These are some of the weapons the Pentagon wants for its $583 billion budget
AP Photo/Manuel Balce Ceneta
Earlier this month US Secretary of Defense Ash Carter highlighted a few new weapons the Pentagon wants to add to its arsenal for a cool $583 billion budget in 2017.
The budget includes $7.5 billion to escalate the fight against the Islamic State (aka ISIS, ISIL, and Daesh).
Another $71.4 billion would be used for military research and development spending.
Carter unveiled that the Pentagon will continue to sink resources into the development of "swarming, autonomous vehicles," writes Patrick Tucker of Defense One.
These vehicles will be able to perform highly calculated and synchronized movements by land, air, and sea. Ideally, such swarms would be highly effective for collecting data and coordinating defense movements.
For the air, they've developed micro-drones that are really fast, and really resilient - they can fly through heavy winds and be kicked out the back of a fighter jet moving at Mach 0.9 ... And for the water, they've developed self-driving boats, which can network together to do all sorts of missions, from fleet defense to close-in surveillance - including around an island, real or artificial, without putting our sailors at risk.
Second, Carter would like to see the US Navy's rail gun system continue to receive funding.
The rail gun uses electromagnetic forces to power projectiles, which can manage to reach ranges of up to 100 nautical miles. That range is about the same for a cruise missile, but a cruise missile can cost the Navy around $1 million while a rail gun projectile can be as cheap as $25,000.
Depending upon the success of the rail gun, Carter would like to miniaturize and expand the program, placing "five-inch [rail guns] at the front of every Navy destroyer, and also the hundreds of Army Paladin self-propelled howitzers."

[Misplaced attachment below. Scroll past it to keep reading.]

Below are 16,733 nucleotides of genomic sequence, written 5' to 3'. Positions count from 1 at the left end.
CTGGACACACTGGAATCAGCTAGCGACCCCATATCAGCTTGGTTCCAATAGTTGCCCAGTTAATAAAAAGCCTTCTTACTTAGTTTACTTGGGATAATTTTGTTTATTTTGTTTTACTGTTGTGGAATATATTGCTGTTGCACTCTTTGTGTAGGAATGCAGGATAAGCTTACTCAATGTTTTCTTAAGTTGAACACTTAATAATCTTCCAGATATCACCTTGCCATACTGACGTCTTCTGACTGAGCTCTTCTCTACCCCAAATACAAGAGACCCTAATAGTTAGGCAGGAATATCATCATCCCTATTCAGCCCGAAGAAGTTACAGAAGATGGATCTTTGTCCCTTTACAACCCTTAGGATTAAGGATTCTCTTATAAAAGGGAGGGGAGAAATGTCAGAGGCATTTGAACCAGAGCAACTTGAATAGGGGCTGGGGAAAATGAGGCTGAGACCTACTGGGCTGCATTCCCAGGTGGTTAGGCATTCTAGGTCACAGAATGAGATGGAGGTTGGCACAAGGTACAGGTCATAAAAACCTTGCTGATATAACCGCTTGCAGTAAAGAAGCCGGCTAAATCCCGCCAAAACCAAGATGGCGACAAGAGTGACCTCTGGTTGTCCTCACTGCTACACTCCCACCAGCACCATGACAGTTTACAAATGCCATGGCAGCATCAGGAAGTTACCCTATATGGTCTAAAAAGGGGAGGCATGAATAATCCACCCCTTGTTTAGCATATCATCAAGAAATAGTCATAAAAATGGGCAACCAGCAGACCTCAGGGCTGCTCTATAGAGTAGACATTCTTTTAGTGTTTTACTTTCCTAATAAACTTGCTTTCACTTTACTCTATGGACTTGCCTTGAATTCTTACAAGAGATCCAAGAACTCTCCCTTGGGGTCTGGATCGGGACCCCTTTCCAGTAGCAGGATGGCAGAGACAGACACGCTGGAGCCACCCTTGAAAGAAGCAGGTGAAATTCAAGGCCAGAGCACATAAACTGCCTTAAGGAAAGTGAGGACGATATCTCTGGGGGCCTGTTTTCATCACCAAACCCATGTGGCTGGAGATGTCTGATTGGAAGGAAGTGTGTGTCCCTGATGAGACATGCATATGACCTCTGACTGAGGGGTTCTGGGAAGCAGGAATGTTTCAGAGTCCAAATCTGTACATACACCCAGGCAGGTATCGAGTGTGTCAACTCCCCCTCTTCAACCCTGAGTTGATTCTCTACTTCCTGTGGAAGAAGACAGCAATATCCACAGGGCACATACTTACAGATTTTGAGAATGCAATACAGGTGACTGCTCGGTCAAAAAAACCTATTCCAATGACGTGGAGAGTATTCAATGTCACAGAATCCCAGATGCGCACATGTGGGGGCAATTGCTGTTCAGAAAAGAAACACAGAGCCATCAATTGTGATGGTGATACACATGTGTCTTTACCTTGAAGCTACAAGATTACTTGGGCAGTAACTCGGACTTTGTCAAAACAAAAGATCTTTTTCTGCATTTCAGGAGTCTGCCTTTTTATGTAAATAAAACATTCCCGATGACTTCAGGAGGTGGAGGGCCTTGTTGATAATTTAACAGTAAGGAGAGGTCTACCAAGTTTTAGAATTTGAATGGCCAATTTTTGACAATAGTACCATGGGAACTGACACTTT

Carter is also envisioning the creation of an "arsenal plane." The arsenal plane concept, according to Military.com, "would take an existing 'large platform' aircraft, such as a B-52, stock it with a variety of munitions, and have it led into battle by an F-35 Joint Strike Fighter to provide targeting."
Carter notes that such an arsenal plane will essentially function as a "very large airborne magazine, networked to 5th-generation aircraft that act as forward sensor and targeting nodes - essentially combining different systems already in our inventory to create wholly new capabilities."
This combination of legacy and more cutting-edge elements may also become a recurring theme at the Pentagon.
Included in the new budget for 2017 is the aging but still highly effective A-10 "Warthog." The Warthog, which the US Air Force has been attempting to retire, will find continued used under Carter's proposed five-year military budget until 2022.
"The budget defers the A-10's final retirement until 2022, replacing it with F-35s on a squadron-by-squadron basis so we'll always have enough aircraft for today's conflicts," Carter said.
The decision to postpone the A-10's retirement was because of the aircraft's "devastating" role in attacks against ISIS, Carter noted.
Finally, Carter also noted that the Pentagon will continue to dedicate significant resources to the development of cyber abilities.
In 2017, Carter has earmarked $7 billion for cyber, with $35 billion set aside for the next five years.
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